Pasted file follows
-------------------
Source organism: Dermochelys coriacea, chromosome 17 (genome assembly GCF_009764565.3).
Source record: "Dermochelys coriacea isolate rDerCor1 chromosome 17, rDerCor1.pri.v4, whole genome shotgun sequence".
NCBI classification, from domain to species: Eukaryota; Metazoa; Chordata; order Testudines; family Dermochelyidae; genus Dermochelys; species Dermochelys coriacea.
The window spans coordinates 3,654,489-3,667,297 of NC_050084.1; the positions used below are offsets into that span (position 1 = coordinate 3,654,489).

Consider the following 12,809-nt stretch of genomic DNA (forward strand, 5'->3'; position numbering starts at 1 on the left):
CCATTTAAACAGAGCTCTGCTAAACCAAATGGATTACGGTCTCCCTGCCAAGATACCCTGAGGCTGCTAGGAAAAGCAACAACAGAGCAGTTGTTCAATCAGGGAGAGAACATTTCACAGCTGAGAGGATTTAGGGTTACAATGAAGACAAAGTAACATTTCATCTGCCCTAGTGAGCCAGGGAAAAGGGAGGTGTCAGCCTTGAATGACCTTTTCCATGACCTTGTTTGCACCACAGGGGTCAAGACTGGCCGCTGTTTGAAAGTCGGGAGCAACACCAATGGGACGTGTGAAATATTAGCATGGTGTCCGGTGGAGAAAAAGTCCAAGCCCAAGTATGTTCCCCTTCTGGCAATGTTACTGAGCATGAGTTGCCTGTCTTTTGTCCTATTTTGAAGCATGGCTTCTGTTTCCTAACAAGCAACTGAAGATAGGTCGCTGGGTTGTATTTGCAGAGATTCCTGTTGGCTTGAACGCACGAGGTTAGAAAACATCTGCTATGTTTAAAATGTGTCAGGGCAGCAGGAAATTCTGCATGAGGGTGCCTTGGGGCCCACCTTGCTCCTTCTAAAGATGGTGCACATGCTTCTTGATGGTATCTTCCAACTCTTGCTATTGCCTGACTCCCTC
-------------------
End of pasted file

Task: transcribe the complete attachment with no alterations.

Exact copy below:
Source organism: Dermochelys coriacea, chromosome 17 (genome assembly GCF_009764565.3).
Source record: "Dermochelys coriacea isolate rDerCor1 chromosome 17, rDerCor1.pri.v4, whole genome shotgun sequence".
NCBI classification, from domain to species: Eukaryota; Metazoa; Chordata; order Testudines; family Dermochelyidae; genus Dermochelys; species Dermochelys coriacea.
The window spans coordinates 3,654,489-3,667,297 of NC_050084.1; the positions used below are offsets into that span (position 1 = coordinate 3,654,489).

Consider the following 12,809-nt stretch of genomic DNA (forward strand, 5'->3'; position numbering starts at 1 on the left):
CCATTTAAACAGAGCTCTGCTAAACCAAATGGATTACGGTCTCCCTGCCAAGATACCCTGAGGCTGCTAGGAAAAGCAACAACAGAGCAGTTGTTCAATCAGGGAGAGAACATTTCACAGCTGAGAGGATTTAGGGTTACAATGAAGACAAAGTAACATTTCATCTGCCCTAGTGAGCCAGGGAAAAGGGAGGTGTCAGCCTTGAATGACCTTTTCCATGACCTTGTTTGCACCACAGGGGTCAAGACTGGCCGCTGTTTGAAAGTCGGGAGCAACACCAATGGGACGTGTGAAATATTAGCATGGTGTCCGGTGGAGAAAAAGTCCAAGCCCAAGTATGTTCCCCTTCTGGCAATGTTACTGAGCATGAGTTGCCTGTCTTTTGTCCTATTTTGAAGCATGGCTTCTGTTTCCTAACAAGCAACTGAAGATAGGTCGCTGGGTTGTATTTGCAGAGATTCCTGTTGGCTTGAACGCACGAGGTTAGAAAACATCTGCTATGTTTAAAATGTGTCAGGGCAGCAGGAAATTCTGCATGAGGGTGCCTTGGGGCCCACCTTGCTCCTTCTAAAGATGGTGCACATGCTTCTTGATGGTATCTTCCAACTCTTGCTATTGCCTGACTCCCTC